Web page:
It’s almost farcical …
And if it wasn’t because my wife needs a new car I’d laugh about it.
But my pain is your gain.
I’ve spotted some valuable copywriting lessons from my car buying misadventures. And I’m going to share them with you.
First off let’s deal with the untruths.
Almost every car I’ve been to see was descibed as ‘stunning’, ‘in fabulous condition’, or ‘perfect’.
For example, one stunning example was covered – inside and out – with knocks, scuffs and scratches.
Copy lesson 1: Never lie. You will come unstuck.
And the moment you’re seen as not telling the truth your copy’s done for.
So don’t lie – ever.
Heated mirrors … sat nav … CD player … height adjustable driver’s seat … rear wiper … ESP + Traction control … immobiliser
You’ve probably seen these – and more – in loads of car ads yourself.
But did this ever occur to you?
They’re all features. Not a benefit in sight.
Heated mirrors – feature. No standing out in the freezing cold scraping your mirrors before you set off. Now there’s the benefit.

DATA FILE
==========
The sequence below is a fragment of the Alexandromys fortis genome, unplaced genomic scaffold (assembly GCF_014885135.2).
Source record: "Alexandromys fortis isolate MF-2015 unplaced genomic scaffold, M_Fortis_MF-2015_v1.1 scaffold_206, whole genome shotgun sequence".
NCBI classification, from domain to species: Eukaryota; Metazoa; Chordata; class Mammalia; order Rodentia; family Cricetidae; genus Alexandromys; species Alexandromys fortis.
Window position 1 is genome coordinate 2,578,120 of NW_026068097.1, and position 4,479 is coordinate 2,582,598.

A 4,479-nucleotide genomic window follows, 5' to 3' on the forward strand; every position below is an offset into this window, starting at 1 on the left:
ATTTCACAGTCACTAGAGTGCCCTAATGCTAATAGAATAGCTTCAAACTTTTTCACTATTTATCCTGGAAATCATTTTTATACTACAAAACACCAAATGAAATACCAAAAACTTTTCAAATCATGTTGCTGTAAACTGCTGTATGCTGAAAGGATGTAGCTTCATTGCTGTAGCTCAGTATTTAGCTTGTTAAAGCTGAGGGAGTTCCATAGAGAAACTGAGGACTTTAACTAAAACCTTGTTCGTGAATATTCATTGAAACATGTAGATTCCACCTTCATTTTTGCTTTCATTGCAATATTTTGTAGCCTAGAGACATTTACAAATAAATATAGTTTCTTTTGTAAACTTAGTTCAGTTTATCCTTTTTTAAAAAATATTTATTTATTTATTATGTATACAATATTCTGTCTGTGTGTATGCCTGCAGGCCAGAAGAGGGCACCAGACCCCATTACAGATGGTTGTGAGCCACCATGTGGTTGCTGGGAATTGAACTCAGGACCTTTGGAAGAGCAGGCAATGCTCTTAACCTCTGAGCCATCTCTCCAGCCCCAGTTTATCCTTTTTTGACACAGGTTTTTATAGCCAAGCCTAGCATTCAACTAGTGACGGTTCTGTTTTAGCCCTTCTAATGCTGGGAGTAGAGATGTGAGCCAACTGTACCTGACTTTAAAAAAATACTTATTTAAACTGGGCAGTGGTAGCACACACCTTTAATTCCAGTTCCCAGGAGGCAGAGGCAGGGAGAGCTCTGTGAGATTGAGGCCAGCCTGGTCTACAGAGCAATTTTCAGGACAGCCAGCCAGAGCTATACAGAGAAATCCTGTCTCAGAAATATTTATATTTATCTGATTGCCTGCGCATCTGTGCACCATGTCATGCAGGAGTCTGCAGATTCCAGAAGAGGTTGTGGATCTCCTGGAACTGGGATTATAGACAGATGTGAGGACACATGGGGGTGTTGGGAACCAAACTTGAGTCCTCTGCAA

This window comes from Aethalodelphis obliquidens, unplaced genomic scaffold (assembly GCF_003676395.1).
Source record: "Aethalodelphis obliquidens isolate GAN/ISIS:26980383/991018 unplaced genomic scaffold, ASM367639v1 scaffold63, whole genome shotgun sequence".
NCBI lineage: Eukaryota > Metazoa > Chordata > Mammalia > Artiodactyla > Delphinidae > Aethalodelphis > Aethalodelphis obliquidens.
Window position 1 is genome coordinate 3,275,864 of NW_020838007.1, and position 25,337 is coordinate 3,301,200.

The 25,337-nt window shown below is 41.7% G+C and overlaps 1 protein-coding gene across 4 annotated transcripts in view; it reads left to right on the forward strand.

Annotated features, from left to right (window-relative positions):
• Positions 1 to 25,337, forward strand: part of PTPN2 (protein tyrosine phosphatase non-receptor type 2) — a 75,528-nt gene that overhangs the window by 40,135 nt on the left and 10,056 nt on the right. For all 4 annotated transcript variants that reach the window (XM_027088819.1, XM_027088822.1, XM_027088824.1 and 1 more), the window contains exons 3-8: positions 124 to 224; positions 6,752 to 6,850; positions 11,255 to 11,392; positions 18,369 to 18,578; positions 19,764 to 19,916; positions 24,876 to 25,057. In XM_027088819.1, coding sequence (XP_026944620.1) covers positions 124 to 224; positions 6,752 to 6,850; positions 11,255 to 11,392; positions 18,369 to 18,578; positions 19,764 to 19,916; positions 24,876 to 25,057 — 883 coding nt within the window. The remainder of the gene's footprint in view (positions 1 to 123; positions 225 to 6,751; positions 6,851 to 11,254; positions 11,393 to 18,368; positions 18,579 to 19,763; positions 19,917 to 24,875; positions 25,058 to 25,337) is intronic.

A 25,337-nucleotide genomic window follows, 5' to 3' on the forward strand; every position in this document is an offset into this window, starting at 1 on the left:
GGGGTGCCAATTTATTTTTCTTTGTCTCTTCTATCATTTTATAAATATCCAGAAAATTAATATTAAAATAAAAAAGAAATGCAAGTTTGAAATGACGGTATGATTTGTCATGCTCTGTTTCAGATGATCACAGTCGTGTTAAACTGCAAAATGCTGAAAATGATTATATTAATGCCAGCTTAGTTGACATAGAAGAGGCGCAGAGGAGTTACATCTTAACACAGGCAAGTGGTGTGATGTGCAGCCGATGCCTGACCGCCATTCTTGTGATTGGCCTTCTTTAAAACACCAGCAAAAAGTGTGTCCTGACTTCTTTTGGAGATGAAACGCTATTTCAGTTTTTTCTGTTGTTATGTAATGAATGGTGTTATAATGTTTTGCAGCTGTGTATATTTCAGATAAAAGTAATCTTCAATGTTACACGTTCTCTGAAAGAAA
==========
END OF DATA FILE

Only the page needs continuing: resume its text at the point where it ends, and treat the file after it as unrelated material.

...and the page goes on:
You know I didn’t see 1 benefit mentioned in any of the ads I read.
Now you could argue these items are the specification – so it’s ok to list features. And I’m not going to argue with you.
But it did make me wonder whether a benefit driven ad would do better …
What do you think?
Either way this brings us to Copy lesson 2: Benefits not features.
And all the better if you can get an emotional benefit in there.
If you’re struggling with benefits, jot down a list of the features. Then ask yourself what’s the point of each feature and you should get your benefit.
Feature: Sat Nav. What’s the point? No map reading / arguments over directions with your partner.
Are you thinking both of these are obvious? Good – you’ve jumped 2 copy hurdles already.
But you’d probably be surprised at how many people don’t follow these simple rules.
If you’d like me to write some copy for you then please get in touch.
You can email me, or call +44 (0)1442 221451
Of course I don’t just do copy. So if you have any marketing you need help with please email, or call.